There is something weirdly retro about this new Primal Scream song – I think it’s the saxophone riff – but the nine minute full-length version of the song is far superior to the four minute radio edit, just weirder enough, and somehow relaxed enough to give Bobby Gillespie’s pop culture auto-critique lyrics the space to be heard in a way that the shorter version doesn’t. This is a truly odd song, and something to appreciate because of that. Even with that terrible chorus.
(I do find the video creepily misogynistic, though.)
One of those occasions where a cover version is so amazingly superior to the original where it’s almost embarrassing, Primal Scream’s mellow, backwards-adoration version of the Jesus and Mary Chain’s “Darklands” is a triumph of performance and, far moreso, production over original source material. Almost everything that makes the dark, sleepy and just-a-little unsettling Scream take on the material so compelling despite its apathy is original to their version, and when you listen to the original afterwards – as I did; I didn’t even know there was a Jesus and Mary Chain song of this name at all until the Scream’s cover – it just sounds kind of weak and shy in comparison.
The Primal Scream version was from the Vanishing Point/XTRMNTR period where the band could do no wrong, and you can tell. It’s just a beautiful take on what is, let’s be honest, not an especially wonderful original. Do do do, do do do.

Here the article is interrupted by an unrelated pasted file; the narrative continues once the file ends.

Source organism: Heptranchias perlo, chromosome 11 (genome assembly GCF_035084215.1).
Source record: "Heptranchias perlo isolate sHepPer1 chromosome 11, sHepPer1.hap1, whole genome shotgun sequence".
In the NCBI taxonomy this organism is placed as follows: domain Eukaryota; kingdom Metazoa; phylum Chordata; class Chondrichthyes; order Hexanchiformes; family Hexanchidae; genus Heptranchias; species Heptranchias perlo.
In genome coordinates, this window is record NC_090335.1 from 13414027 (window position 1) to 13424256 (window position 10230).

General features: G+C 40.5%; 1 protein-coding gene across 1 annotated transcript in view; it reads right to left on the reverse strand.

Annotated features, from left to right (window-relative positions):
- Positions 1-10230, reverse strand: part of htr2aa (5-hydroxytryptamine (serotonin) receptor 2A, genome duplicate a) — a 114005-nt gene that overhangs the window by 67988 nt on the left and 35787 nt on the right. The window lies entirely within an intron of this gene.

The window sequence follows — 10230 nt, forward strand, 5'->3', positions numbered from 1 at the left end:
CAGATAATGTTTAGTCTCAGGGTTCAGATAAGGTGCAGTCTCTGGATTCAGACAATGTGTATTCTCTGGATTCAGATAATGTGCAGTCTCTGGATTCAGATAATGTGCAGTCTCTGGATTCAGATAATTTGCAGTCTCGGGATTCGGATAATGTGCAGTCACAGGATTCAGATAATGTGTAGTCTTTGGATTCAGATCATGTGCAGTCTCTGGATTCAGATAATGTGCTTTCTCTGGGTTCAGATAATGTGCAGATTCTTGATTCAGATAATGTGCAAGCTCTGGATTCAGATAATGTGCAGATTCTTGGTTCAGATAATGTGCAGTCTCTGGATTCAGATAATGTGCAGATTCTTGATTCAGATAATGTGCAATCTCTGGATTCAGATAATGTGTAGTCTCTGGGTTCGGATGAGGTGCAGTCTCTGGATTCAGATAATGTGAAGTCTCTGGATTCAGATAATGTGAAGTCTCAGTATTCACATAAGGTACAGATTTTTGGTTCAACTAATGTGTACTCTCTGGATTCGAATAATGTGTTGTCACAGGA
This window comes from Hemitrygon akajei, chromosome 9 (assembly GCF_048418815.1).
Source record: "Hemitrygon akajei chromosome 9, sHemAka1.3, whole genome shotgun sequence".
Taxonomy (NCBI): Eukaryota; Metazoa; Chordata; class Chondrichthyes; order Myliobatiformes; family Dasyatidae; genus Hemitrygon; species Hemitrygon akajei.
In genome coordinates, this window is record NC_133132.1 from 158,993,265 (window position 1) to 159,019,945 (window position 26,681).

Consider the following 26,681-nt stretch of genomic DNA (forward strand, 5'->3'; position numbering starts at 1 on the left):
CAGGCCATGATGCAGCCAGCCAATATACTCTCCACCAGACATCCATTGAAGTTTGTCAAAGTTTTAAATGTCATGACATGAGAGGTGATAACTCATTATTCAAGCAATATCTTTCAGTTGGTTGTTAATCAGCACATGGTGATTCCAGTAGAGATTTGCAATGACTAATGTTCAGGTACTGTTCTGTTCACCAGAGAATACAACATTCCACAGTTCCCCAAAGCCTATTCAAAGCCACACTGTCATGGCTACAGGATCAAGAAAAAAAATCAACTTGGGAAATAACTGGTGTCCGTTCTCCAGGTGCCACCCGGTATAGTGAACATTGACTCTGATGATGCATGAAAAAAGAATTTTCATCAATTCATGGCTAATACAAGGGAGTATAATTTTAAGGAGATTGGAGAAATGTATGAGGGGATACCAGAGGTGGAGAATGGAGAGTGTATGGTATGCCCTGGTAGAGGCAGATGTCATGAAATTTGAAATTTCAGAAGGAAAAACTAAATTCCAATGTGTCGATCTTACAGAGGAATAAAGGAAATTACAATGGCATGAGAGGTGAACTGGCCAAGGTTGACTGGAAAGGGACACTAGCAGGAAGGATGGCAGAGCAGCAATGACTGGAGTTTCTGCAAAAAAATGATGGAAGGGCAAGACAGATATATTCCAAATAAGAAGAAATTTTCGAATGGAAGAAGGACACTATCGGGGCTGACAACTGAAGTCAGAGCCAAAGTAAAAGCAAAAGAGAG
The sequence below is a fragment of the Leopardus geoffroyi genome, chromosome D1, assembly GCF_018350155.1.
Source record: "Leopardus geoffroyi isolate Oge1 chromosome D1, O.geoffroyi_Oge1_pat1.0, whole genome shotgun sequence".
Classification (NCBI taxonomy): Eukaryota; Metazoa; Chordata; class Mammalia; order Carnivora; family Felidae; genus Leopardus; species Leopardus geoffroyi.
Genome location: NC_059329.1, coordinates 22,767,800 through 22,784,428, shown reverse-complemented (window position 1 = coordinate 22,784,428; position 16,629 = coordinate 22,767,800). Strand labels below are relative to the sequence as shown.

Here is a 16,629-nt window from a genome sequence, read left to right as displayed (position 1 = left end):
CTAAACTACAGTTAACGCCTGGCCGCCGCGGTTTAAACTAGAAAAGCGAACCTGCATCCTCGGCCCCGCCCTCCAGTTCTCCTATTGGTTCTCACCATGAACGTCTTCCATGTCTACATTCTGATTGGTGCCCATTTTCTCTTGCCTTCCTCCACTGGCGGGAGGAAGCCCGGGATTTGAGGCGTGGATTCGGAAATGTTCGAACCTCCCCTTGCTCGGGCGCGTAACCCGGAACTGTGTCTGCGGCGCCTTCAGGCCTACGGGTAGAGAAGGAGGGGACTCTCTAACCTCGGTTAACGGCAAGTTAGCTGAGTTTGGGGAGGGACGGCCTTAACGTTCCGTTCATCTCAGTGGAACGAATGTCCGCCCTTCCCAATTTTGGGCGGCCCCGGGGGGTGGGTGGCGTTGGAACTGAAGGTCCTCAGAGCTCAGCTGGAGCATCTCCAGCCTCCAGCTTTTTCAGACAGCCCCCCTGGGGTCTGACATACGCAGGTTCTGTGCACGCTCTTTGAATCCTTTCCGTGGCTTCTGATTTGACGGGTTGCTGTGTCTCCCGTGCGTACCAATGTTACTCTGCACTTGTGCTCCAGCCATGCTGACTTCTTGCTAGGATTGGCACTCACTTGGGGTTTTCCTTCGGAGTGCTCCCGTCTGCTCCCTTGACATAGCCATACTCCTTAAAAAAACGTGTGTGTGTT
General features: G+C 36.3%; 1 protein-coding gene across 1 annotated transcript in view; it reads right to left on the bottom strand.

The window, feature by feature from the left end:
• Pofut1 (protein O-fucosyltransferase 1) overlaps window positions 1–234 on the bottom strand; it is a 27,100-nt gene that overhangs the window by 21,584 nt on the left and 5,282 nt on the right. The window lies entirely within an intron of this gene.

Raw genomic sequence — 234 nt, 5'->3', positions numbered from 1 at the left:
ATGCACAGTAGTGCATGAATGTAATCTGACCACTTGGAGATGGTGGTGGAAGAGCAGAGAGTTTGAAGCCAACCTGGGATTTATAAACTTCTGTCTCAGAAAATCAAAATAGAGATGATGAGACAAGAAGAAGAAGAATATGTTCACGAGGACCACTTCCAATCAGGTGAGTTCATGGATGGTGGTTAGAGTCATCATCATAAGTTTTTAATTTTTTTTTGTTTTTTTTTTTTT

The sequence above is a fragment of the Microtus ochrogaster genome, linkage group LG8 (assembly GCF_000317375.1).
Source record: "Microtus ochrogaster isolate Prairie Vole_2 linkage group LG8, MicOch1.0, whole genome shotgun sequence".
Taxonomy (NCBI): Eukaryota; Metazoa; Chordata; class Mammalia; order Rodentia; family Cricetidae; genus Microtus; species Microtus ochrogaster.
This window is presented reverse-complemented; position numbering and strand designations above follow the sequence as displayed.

(Note: I know the above video cuts off the end, but it’s the only YouTube I could find of the original song!)
There’s something wonderfully drunken about this song; more than likely, it wasn’t alcohol that messed Bobby Gillespie up before he recorded the vocals to this song, but nonetheless, this song always sounds like the complaints and pleas of a man gloriously drunk, dumped and trying to talk his way out’ve the trouble he’s surrounded himself with, and I love it for that.
I also love it for the arrangement, with the horns, the grumpy wah-wah guitar and, really low in the mix but definitely there, the piano. It’s a wonderfully old-fashioned, sad song, and even if it ended up getting remixed to hell to become “Loaded” and start a minor musical revolution in the UK, this is still the version I love best.
Well, okay. Maybe I prefer this version, but that’s only because I’m a sucker for women doing acoustic songs, for some reason.